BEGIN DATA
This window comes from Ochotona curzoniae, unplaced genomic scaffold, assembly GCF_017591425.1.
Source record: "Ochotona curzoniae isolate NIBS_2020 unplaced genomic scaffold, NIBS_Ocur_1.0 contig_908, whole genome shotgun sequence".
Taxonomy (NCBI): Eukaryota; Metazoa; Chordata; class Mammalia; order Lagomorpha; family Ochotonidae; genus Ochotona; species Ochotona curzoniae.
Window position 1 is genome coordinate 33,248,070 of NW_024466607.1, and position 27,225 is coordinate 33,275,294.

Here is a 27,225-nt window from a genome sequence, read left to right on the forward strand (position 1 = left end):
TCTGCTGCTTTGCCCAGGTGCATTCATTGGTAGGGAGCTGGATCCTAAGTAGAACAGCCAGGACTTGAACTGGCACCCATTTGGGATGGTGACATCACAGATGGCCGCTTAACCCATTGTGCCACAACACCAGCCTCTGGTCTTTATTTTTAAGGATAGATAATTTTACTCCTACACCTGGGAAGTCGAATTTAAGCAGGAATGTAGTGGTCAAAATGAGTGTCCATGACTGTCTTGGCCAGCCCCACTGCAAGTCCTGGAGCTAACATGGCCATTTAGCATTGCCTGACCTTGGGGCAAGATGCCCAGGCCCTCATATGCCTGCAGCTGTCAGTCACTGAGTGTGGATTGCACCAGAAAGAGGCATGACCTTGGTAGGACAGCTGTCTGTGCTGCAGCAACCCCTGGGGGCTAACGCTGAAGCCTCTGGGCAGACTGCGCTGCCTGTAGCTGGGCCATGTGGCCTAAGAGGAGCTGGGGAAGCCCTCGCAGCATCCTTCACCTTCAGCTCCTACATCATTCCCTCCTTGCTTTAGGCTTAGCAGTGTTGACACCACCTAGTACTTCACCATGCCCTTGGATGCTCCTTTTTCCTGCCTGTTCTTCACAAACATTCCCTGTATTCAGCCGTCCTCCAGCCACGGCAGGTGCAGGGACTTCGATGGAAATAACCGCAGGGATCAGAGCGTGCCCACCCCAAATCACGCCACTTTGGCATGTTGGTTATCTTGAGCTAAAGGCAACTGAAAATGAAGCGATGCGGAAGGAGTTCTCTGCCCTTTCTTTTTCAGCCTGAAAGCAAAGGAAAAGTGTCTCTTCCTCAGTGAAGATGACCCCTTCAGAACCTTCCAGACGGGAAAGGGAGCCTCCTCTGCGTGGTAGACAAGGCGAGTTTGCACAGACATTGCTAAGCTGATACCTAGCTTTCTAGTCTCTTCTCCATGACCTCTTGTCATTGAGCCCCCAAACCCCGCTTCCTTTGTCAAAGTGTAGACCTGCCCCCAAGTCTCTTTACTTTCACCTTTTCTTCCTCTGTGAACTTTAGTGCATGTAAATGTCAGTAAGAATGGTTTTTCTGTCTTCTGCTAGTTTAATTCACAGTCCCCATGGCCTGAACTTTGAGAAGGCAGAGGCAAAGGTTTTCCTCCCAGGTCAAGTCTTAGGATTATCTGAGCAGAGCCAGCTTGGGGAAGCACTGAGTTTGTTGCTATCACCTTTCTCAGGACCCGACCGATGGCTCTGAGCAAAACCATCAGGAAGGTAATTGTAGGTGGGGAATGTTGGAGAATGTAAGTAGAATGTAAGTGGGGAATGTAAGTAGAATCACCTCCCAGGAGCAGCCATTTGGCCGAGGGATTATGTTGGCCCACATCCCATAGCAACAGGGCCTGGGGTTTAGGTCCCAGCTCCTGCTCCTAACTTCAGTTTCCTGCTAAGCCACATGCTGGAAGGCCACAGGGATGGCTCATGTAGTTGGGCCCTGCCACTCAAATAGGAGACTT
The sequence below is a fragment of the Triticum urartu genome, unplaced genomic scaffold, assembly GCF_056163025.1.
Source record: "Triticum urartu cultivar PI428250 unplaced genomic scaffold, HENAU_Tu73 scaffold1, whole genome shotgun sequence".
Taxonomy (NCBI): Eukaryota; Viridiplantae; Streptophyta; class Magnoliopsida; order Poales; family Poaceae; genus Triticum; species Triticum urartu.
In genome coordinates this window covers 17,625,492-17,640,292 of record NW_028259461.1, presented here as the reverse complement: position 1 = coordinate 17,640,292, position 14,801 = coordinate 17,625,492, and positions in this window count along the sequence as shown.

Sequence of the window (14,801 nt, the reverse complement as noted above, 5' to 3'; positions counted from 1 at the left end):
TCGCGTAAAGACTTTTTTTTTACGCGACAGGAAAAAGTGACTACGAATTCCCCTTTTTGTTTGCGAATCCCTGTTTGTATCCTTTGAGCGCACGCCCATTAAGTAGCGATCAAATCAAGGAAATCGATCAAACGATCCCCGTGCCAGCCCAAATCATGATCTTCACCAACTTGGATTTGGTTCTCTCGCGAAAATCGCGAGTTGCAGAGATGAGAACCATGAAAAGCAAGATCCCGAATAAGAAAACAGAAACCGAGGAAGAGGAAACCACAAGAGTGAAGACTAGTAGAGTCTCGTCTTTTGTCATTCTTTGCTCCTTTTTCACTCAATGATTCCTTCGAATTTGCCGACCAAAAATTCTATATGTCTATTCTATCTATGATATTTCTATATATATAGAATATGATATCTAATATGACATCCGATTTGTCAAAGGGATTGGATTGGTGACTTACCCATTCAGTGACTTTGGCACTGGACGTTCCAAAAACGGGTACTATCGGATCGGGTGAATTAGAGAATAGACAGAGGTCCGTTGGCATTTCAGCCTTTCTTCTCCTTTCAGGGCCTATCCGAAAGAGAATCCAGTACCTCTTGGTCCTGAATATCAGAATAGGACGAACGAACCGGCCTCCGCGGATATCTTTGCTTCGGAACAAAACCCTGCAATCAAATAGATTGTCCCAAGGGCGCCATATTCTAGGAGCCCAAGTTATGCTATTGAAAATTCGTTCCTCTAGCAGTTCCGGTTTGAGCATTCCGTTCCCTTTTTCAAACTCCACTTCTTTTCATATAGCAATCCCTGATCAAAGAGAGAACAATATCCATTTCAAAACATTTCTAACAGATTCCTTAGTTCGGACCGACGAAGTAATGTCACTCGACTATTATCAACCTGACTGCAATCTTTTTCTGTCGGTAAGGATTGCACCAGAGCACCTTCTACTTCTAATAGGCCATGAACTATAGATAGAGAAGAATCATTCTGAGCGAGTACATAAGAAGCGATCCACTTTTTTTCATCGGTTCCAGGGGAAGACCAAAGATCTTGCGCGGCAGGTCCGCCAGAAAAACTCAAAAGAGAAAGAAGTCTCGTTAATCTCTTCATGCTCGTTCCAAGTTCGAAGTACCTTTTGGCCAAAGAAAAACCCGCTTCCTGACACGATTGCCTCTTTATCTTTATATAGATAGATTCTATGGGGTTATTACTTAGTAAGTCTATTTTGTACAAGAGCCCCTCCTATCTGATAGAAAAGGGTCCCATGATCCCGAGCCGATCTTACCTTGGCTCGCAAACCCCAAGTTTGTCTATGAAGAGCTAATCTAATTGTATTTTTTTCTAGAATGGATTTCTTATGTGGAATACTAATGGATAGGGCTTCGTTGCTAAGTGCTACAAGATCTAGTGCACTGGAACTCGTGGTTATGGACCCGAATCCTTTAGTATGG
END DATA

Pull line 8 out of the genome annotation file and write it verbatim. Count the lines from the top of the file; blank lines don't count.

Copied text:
Source record: "Triticum urartu cultivar PI428250 unplaced genomic scaffold, HENAU_Tu73 scaffold1, whole genome shotgun sequence".